Assessments should be an authentic reflection of the learning happening is the classroom. Physical Education (PE) is no exception. In a performance-based course such as PE, the assessments should be performance-based in nature.
There are, of course, instances in which the variability of teaching and curriculum makes the assessment types we see look different.
Roadblock #1: My students don’t have PE very often!
Best case scenario, all students participate in PE five days a week; however, we know this is not always the case. There are often times elementary teachers may only see PE students a couple of times a week for 20-30 minutes per session. In this scenario, elementary PE teachers often feel as if they do not impact physical fitness as much, and therefore, struggle with implementing a performance-based fitness assessment to measure growth.
When this is the case, we can still look for common threads that are measurable over multiple units. Here are some ideas to get your creativity started:
Idea #1: Look for skills practiced in multiple units. For example, the 3 components of an overhand throw. A student can use an overhand throw in baseball, football, or lacrosse. As another example, a student can do an underhand serve in tennis, volleyball, badminton. Many of these skills in PE can be measured using a rubric to show growth (change in proficiency of a skill over time).
Idea #2: Considering measuring student analysis of the skill rather than execution. In other words, show the students an example (video, or demonstration) of someone throwing a ball, doing a push-up, etc. Ask them to critique the form, steps and so forth.
Roadblock #2: I don’t want to use up too much of my limited class time testing!
Teachers need to think about creative ways to integrate the growth assessment into their classroom. Some teachers have used stations at which ONE is an assessment, but the others are active. Teachers can have a simple assessment for the students at that station, and then they move to the next active station.
Idea #1: A station can have 3 example meals and ask: Which of these plates illustrates a healthy meal?
Idea #2: Students can watch a brief video of someone in a weight room. Student then critiques form of the squat, leg press, etc. using a rubric or other provided tool.
Roadblock #3: My students grow MOST in their fitness!
In cases where PE teachers feel they are impacting physical fitness, measuring growth can happen in many ways. By using components of FitnessGram or Pacer, teachers are able to measure growth through change.
Idea #1: For example if a student ran a 10-minute mile and now runs at 9 minute, 30 second mile, that is growth. Teachers will have to set goals based on how much growth is appropriate based on student starting point.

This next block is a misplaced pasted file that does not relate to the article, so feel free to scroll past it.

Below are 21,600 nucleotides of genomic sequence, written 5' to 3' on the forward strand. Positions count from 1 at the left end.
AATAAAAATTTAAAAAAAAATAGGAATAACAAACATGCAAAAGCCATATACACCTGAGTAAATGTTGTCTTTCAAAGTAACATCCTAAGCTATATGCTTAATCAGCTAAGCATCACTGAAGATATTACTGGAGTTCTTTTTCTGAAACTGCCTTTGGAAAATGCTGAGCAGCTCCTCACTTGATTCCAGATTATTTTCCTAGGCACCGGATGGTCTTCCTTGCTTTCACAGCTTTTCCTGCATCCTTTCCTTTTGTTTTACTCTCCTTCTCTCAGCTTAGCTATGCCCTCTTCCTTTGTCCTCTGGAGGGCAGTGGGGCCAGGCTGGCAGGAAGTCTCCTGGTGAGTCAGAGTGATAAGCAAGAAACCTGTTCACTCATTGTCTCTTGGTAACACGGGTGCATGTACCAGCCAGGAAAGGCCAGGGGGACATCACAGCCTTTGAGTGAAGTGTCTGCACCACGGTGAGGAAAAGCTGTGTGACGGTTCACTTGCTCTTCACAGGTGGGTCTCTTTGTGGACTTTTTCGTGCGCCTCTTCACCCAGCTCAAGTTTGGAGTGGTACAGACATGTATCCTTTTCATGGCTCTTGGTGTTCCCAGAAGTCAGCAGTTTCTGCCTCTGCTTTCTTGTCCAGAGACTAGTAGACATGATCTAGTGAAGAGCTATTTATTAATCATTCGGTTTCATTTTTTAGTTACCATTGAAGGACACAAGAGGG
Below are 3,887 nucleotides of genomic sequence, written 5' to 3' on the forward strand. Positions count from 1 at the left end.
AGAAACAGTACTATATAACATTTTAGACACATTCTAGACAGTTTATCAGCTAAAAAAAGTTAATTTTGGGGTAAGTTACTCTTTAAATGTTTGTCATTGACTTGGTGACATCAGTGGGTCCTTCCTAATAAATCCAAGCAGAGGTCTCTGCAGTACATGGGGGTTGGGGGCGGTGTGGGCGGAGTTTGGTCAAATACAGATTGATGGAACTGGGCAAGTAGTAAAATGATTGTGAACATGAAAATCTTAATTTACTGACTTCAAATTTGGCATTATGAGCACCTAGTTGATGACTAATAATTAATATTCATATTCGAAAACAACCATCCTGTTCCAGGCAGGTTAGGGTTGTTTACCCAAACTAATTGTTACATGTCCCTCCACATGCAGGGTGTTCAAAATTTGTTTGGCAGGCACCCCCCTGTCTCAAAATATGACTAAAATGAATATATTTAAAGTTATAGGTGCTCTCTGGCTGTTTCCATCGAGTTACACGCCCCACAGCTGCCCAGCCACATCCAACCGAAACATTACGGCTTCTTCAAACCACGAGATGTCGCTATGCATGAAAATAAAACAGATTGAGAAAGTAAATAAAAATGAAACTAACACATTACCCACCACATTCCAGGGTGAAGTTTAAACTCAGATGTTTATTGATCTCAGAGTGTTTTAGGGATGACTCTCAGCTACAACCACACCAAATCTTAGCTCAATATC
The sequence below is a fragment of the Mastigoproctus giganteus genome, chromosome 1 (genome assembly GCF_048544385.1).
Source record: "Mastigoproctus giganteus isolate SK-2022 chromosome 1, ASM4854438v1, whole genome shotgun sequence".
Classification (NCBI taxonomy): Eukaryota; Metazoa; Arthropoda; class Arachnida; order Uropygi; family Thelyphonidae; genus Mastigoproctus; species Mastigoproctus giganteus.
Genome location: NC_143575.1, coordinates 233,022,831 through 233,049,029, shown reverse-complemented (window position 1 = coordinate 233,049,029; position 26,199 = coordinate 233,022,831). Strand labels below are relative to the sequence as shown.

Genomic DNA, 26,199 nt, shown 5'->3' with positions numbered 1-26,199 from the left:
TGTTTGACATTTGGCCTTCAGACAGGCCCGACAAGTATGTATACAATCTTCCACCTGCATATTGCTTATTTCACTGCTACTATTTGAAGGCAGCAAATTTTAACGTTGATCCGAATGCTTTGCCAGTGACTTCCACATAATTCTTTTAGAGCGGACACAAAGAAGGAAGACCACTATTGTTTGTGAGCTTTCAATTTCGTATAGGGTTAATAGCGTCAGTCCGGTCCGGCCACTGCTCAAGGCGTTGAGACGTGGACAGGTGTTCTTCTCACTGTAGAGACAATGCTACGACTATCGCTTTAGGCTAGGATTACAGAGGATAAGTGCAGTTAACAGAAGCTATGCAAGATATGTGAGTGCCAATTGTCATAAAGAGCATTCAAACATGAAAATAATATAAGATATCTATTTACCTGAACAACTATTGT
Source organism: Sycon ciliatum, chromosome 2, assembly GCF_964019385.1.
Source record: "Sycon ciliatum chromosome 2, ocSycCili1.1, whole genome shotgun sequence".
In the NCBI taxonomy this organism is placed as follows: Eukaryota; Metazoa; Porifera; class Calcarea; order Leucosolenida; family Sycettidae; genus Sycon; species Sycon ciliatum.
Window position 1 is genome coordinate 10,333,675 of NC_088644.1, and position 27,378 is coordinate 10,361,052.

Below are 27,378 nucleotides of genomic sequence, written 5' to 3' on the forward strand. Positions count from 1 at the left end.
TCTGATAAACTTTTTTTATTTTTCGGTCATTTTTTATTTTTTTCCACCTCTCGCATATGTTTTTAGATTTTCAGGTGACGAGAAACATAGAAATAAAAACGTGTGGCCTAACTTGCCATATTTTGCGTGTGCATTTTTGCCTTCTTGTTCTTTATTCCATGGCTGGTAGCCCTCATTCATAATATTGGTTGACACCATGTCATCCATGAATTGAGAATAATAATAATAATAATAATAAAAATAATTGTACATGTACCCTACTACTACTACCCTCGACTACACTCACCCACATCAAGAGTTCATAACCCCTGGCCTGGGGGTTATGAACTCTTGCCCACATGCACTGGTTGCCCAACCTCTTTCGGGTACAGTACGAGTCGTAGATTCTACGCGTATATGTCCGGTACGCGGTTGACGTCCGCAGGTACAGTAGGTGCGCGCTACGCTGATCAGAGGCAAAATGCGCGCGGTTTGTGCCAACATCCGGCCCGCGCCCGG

Idea #2: Student Heart rates are a potential arena for measuring growth
There is some concern among professional organizations that focusing too much on growth in fitness and not enough in the growth in understanding fitness will cause PE class to become more like “boot camp” and less focused on learning about healthy choices that have leverage for the student beyond that class.
Roadblock #4: Based on the legislation (or other reason) I don’t want to use fitness data! Now what?
Legislation has been passed specifically in Illinois requiring that physical fitness cannot be used for grading. For example, a teacher must not state a student needs to complete 50 push-ups to earn an “A”. Likewise, an administrator must not state a teacher must have 80% of his/her students doing 50 push-ups to earn an “excellent” rating.
Some Illinois schools are still using fitness under the pretense that the law does not explicitly state that using GROWTH in fitness is not allowable. The Illinois State Board of Education (ISBE) has put together a committee that will be releasing interpretation and recommendations for implementing the law in the near future.
Idea #1: Growth can be measured by creating personal physical fitness plans. Growth can be seen in the quality of the plan, elements included, etc.
Idea #2: Students can use a rubric to analyzing scenarios such as form on a weight lifting video, thus using the facts that were taught in class, but growth is measured in a student’s ability to analyze a weight lifting scenario.
Idea #3: Students can watch clips from sporting events and analyze the player’s muscle use, the types of exercises that would help the players improve their game, the types of muscles being used in these sports, etc.